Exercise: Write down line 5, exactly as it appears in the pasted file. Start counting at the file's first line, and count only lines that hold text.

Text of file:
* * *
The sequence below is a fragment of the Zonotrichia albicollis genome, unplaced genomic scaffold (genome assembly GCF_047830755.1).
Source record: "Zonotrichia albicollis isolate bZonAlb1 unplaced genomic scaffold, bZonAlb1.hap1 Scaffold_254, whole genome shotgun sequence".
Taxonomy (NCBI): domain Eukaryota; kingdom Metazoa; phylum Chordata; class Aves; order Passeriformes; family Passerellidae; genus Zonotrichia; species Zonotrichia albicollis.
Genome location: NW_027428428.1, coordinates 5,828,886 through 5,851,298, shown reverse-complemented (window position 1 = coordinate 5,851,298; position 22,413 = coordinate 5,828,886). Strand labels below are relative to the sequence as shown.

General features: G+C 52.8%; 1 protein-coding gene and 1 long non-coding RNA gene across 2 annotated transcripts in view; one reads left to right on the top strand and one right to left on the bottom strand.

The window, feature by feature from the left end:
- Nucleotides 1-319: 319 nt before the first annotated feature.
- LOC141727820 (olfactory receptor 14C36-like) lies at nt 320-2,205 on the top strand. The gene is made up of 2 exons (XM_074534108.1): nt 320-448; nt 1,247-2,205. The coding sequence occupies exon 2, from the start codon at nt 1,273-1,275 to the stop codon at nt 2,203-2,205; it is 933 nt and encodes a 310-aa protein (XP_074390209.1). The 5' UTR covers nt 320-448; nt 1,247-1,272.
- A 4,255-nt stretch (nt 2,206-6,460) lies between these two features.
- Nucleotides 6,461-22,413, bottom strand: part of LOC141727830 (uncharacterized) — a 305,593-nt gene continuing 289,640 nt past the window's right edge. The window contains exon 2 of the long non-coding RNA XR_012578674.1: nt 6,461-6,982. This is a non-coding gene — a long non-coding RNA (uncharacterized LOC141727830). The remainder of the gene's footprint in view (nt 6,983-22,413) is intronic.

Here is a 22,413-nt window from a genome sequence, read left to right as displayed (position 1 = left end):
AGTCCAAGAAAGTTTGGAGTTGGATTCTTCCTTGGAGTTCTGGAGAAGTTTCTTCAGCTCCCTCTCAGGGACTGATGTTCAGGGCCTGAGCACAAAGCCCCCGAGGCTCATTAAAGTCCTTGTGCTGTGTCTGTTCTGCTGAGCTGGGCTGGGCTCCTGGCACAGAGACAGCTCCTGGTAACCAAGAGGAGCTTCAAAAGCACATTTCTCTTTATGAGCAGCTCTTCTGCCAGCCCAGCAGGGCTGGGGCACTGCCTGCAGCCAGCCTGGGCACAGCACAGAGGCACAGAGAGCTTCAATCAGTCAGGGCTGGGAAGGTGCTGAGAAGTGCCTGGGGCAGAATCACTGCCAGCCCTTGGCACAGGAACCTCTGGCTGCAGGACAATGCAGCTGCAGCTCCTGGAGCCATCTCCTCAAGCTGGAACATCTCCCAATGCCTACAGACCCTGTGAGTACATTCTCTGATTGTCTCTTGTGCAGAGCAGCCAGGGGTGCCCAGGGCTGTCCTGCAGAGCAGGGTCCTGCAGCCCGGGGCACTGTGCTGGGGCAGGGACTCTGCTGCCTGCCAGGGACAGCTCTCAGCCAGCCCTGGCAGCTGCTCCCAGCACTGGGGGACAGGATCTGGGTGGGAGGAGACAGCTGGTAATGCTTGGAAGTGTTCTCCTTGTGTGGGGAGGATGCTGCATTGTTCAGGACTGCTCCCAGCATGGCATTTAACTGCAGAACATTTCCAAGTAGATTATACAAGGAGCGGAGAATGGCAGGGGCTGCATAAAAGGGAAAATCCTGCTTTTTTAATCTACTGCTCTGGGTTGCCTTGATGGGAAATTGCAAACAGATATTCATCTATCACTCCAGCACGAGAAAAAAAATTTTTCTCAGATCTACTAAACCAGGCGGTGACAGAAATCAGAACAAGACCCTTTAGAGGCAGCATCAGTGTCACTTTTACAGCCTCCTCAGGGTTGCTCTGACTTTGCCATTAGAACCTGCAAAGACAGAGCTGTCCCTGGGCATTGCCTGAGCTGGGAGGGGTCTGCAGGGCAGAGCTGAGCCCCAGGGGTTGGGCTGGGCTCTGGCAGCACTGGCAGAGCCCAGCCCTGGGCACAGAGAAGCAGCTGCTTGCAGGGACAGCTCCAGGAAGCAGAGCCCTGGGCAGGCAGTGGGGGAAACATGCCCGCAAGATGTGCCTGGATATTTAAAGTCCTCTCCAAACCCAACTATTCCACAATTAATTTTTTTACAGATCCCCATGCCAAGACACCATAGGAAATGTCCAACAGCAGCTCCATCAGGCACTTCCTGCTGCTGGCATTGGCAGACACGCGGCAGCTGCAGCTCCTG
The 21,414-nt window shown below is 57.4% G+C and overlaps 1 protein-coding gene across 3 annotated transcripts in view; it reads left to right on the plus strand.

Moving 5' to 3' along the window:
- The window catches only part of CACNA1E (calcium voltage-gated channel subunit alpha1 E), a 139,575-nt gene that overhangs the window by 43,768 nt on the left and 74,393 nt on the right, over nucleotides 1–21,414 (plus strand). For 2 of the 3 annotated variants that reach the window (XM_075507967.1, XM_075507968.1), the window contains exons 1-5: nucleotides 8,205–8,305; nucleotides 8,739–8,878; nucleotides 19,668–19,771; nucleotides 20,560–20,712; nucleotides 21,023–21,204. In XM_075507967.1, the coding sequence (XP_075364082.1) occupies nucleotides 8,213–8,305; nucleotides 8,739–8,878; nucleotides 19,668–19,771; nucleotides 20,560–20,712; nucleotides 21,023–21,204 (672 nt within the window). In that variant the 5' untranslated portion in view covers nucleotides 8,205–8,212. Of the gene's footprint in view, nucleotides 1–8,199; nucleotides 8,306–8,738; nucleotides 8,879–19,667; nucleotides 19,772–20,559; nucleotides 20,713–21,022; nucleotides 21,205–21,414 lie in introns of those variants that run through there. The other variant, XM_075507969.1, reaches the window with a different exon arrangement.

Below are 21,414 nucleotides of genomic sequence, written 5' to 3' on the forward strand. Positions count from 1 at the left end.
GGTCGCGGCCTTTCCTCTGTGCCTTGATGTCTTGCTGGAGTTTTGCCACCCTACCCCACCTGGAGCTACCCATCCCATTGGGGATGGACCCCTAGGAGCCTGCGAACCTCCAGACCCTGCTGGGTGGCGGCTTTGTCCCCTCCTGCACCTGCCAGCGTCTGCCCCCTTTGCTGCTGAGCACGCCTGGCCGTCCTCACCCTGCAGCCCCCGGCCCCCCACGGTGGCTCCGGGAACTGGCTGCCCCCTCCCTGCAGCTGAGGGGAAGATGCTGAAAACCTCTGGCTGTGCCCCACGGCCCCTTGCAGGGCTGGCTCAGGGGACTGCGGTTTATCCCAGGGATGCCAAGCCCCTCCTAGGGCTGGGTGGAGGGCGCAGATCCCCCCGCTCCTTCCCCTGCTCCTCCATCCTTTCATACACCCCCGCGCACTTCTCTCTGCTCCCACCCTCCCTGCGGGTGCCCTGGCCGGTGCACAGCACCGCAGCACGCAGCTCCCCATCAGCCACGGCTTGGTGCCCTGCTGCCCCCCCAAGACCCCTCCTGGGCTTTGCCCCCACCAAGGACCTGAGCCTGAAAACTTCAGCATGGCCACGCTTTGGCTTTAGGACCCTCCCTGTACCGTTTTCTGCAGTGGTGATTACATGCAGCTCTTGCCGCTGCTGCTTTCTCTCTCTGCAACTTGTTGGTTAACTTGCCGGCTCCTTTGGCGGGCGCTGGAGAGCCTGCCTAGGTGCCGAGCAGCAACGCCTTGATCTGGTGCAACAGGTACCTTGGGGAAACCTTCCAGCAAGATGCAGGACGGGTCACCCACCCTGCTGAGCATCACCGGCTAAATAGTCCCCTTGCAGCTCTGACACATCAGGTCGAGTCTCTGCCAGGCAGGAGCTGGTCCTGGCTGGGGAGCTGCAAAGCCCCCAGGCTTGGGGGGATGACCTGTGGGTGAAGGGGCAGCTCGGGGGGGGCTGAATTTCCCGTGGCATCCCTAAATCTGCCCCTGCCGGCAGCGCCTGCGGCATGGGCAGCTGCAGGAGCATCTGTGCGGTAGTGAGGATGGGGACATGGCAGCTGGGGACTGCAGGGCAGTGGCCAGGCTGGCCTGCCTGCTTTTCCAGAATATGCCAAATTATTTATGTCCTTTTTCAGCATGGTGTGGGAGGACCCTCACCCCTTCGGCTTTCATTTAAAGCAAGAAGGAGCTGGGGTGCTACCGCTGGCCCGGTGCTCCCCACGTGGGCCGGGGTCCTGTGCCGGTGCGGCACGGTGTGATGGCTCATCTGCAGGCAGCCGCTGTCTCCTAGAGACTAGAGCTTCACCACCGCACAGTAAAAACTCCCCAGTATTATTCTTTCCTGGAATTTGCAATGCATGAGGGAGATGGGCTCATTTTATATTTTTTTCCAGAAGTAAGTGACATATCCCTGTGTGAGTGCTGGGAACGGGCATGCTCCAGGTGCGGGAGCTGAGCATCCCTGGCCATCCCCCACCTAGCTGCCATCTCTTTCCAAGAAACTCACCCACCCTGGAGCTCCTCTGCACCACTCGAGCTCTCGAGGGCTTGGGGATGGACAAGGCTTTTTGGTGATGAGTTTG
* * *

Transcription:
General features: G+C 52.8%; 1 protein-coding gene and 1 long non-coding RNA gene across 2 annotated transcripts in view; one reads left to right on the top strand and one right to left on the bottom strand.